By Carol Hsiung

Looking at my sketches, I realize that most of my sketches occur while I
am waiting....waiting for the train....waiting to see the doctor.....

I don’t like waiting.

As a mother, there seems to be more waiting.

I wait with the other parents.

My sketchbook has saved me from the agony of waiting.

Carol Hsiung is an architect in New York and you can see more of her work on Flickr.

The trees of Stanley Park

When I arrive on the West Coast from Montreal it's the trees that always make the biggest impression on me because they are so much grander than what we see back east. This time around I spent a bit of time in Vancouver's Stanley Park. I'm embarrassed to say that I didn't venture too far into the park itself (you don't have to go far to see sketchable stuff), just spent a day painting around the Fish House at one entrance, and another in Coal Harbour where hundreds of cyclists pass on their rental bikes on their way to ride around the seawall, but it was enough time to make sure I got a few Western Red Cedars in my sketchbook. 

The backdrop of inky dark trees and mountains is what makes Coal Harbour so dramatic contrasted by the white boats and this tudor-style boathouse for the rowing club. On the day I sketched there were rain clouds in the distance, but that doesn't deter either the rowers or the cyclists who seem to go out in any weather.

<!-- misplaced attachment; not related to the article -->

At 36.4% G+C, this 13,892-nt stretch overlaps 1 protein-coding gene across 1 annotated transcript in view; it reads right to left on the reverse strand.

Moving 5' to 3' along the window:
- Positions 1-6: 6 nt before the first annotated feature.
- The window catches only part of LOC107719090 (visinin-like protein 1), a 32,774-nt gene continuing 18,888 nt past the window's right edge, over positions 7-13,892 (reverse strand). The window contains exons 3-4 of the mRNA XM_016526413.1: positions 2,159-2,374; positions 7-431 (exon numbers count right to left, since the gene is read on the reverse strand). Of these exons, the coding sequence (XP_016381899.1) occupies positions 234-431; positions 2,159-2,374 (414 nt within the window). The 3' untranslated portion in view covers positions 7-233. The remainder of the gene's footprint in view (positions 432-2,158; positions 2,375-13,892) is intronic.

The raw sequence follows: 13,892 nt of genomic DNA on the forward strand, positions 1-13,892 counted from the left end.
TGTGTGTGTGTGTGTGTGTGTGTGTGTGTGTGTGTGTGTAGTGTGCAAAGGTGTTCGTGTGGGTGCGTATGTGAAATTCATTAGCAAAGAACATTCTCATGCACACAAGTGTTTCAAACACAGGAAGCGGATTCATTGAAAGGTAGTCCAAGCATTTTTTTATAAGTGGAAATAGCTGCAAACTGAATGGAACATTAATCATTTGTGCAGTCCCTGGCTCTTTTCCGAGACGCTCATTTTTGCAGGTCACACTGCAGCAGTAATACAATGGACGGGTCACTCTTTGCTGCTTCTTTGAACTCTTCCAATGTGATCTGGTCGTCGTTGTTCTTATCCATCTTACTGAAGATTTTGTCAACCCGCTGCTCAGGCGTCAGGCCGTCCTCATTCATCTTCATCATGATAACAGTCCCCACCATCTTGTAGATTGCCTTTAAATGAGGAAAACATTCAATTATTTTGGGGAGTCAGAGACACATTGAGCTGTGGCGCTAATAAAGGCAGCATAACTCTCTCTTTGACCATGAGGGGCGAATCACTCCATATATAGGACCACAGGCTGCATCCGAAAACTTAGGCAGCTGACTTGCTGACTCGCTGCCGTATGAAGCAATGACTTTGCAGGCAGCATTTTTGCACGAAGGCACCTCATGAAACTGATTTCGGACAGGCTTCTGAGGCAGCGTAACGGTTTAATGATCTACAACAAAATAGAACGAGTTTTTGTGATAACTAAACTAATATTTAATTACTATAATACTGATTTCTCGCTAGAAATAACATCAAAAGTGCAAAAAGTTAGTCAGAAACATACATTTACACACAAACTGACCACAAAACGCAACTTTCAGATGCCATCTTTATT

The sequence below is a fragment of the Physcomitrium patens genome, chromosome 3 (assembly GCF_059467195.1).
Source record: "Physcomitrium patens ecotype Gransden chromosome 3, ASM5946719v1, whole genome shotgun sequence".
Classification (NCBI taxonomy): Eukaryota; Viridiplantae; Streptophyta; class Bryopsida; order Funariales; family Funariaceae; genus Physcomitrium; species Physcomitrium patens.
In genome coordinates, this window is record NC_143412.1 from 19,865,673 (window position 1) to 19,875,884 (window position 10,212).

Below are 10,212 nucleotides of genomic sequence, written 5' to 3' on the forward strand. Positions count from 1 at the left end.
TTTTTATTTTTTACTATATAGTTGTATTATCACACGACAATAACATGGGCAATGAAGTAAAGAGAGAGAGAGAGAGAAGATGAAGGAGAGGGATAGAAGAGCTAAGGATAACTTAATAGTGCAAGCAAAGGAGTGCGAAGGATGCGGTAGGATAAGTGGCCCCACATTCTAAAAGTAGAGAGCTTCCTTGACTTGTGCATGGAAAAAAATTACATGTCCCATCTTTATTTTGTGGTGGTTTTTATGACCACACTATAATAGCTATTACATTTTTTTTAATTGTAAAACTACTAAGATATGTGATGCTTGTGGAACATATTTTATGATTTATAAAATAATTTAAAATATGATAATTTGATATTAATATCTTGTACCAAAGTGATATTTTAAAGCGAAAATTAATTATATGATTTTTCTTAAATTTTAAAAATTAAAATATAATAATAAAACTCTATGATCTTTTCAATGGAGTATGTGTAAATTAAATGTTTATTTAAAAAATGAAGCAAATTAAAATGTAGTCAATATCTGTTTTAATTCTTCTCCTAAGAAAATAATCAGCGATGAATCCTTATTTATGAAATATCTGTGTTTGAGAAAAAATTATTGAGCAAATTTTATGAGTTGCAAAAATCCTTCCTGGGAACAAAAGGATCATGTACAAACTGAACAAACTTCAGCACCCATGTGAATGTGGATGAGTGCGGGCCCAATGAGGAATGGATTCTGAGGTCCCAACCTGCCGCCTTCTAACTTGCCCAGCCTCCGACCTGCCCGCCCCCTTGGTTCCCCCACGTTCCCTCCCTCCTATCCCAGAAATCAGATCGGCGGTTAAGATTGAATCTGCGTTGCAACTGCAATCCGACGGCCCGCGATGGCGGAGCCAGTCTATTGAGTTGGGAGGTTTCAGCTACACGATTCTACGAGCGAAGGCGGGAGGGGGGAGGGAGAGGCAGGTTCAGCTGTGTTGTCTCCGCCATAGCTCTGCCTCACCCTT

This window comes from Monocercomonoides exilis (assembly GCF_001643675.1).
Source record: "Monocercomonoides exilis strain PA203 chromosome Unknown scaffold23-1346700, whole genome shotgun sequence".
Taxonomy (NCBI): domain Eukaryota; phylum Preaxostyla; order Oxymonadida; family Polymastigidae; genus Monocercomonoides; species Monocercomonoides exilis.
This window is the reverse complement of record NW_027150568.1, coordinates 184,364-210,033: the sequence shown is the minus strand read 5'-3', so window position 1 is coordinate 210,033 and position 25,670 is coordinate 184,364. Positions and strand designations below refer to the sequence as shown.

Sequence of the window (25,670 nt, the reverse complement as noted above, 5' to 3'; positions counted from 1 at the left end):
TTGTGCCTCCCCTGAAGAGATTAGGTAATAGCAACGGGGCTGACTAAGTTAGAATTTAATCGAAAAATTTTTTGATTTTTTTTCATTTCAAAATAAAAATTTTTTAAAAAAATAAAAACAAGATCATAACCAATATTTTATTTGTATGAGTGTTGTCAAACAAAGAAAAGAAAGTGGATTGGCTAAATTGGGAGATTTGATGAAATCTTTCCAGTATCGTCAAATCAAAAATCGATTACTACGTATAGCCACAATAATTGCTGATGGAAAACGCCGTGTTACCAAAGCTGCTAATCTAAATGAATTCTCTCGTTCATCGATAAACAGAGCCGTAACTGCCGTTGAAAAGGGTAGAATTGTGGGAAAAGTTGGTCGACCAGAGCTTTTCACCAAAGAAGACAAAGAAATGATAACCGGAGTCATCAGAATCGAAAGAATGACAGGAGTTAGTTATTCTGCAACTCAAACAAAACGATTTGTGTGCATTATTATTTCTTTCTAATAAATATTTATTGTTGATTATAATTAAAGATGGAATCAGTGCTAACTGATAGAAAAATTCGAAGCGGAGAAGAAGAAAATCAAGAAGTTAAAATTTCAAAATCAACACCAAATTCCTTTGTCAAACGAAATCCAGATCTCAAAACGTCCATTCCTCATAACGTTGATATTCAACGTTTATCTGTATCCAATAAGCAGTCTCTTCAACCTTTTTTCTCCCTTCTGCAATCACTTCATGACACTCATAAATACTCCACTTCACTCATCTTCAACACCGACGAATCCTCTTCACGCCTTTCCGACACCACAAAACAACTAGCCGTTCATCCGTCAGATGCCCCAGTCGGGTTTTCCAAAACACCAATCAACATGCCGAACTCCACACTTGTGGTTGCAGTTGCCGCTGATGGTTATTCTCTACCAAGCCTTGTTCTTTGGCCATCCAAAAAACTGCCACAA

A sketch at the new National Stadium



This is the new National Stadium at the new Sport Hub in Singapore. It is HUGE! The turnout was HUGE too.
It was a difficult subject so I told myself : "A sketch is a sketch, let's not get into the details." Looking at the final product, I felt that there is a potential to develop this into a nice painting by adding more details and colour contrast using a better quality pigments. I forgot to bring my colours. I left it on the table after squeezing some fresh yummy colours the night before. So I borrowed a set of colours from a sketcher's son and it was student grade quality. I made do with what I had and I was happy with the result.

size : 240 x 680mm

The train to mainland Europe

Unlike most of mainland Europe, the UK doesn't have a lot of choice of direct international rail getaways. The Eurostar from London heads under the Channel to France from St Pancras, a glorious cathedral of brick and ironwork that was lucky to survive demolition in the 1960s.

Last week we headed south to Avignon, with a change at Lille, travelling, it seems, at up to 200mph. I've been enjoying drawing from moving trains lately: subjects that are close up pass almost subliminally, gone almost before they are there. The drawing below was done south of Paris on our journey home. There are more drawings on my blog.

Direct to Watercolor Part 3 of 4 : Step By Step Process


Terrebonne Mill, L’ile des Moulins]

Ok, this is from the second week of this painting project. Now that I was more confident with this process, I took the time to make progress shots. These are just handheld snaps, so the quality is poor, but I think they will serve.


Here’s the location. Out in Terrebonne QC, at a historic site on L’ile des Moulins (Google Map).

There’s a big old mill here that makes for a dramatic subject. Water flows through a kind of sluice gate/pedestrian bridge thingy, and under the foundations of the old stone structure. It’s a great subject for this kind of painted sketch. The architecture and parkland behind lend themselves to graphic simplification.